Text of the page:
Big data analytics helps with cow herding

Posted Aug 9, 2017 by Tim Sandle
Researchers have constructed a digital model that incorporates a financial function to explore the behavior of cow herds. This is an example of how big data analytics and computer modeling can be applied to farming.
File photo: Cows on a farm.
File photo: Cows on a farm.
William West, AFP/File
Agriculture is wreaping the benefits of new technology. One example of this process is with the herding of cows, which has been shown to be more complex than many farmers had realized. For instance, a research group has discovered that what appears to be a randomly dispersed herd, peacefully eating grass, is instead a complex system of individual animals, each facing differing tensions.
To understand this more fully, mathematicians and biologists from the Clarkson Center for Complex Systems Science have come together to construct a computer model that incorporates a cost function to behavior in herds. The aim is to better understand the dynamics of herds and to seek efficiencies in herd management.
The research approach falls into the realm of complex systems. Discussing the application of complex systems to farming, lead researcher Professor Erik Bollt explains: "Cows grazing in a herd is an interesting example of a complex system. An individual cow performs three major activities throughout an ordinary day. It eats, it stands while it carries out some digestive processes, and then it lies down to rest."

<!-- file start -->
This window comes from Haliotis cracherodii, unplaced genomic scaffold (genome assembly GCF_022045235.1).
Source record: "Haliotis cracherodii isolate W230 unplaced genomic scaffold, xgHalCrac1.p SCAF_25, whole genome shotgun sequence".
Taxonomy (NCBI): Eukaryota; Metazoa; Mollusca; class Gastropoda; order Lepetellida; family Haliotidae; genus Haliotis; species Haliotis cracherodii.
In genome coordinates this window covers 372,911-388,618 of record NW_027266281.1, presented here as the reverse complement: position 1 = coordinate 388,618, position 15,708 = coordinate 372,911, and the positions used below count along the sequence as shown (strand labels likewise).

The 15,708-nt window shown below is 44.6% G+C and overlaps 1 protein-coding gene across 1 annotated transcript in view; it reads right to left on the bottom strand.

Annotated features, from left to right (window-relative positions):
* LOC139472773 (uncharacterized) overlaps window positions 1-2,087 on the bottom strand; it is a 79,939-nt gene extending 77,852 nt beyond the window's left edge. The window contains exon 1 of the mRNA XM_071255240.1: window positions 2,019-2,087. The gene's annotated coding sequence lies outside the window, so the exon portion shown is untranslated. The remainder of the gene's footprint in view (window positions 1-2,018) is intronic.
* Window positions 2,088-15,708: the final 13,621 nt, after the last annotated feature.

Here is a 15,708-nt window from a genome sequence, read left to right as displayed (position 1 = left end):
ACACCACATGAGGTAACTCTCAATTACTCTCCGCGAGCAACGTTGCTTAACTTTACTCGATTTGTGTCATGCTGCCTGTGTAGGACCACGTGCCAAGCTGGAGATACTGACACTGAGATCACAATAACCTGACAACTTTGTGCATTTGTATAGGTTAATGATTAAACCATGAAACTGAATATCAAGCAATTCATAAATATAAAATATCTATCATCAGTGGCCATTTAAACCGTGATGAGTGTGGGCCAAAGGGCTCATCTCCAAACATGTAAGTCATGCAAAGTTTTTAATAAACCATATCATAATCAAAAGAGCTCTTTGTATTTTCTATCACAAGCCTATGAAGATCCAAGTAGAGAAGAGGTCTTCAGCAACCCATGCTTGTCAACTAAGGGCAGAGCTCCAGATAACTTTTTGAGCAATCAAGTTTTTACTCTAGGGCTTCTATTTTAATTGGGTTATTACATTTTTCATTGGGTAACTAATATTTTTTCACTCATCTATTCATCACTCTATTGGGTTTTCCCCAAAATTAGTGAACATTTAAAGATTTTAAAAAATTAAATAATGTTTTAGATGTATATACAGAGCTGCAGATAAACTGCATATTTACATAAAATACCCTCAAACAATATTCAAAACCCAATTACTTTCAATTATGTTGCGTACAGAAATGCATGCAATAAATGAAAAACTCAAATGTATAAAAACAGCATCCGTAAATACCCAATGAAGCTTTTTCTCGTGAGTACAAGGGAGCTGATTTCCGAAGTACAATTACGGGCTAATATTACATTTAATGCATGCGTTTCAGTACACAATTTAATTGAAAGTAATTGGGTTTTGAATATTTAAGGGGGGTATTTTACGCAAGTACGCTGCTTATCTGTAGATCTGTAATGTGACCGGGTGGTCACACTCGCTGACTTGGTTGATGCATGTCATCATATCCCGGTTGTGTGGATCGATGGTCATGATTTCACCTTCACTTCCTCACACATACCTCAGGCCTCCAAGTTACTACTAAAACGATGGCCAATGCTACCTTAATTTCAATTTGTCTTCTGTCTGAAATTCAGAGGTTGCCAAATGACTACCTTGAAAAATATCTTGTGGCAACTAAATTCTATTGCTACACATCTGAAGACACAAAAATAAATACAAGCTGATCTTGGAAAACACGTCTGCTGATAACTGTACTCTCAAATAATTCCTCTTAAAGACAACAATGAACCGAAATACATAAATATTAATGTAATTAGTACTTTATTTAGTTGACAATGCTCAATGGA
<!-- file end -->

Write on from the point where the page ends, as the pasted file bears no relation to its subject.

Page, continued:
This may appear simple but the behaviors of individual cows can only be understood within the wider context of group dynamics. For example, cows eat at varying speeds resulting in herds seeking to move on before the slower cows have finished eating. Here slower cows either stop eating or follow (and remain hungry) or remain behind and are placed at risk from predators.
The model also revealed that ‘slow eating cows’ and ‘fast eating cows’ are not fixed positions; some cows oscillate between the two positions; thus, understanding the complexity of rhythms is also important. Farmers can learn from this and can consider splitting animals into subgroups based on differing nutritional needs. Whether this is worthwhile for the farmer also depends on a cost-benefit analysis, so for this reason a financial aspect was incorporated into the model.
The development of the model and the outcome has been presented to the journal Chaos: An Interdisciplinary Journal of Nonlinear Science. The research paper is titled “Modeling the lowest-cost splitting of a herd of cows by optimizing a cost function.”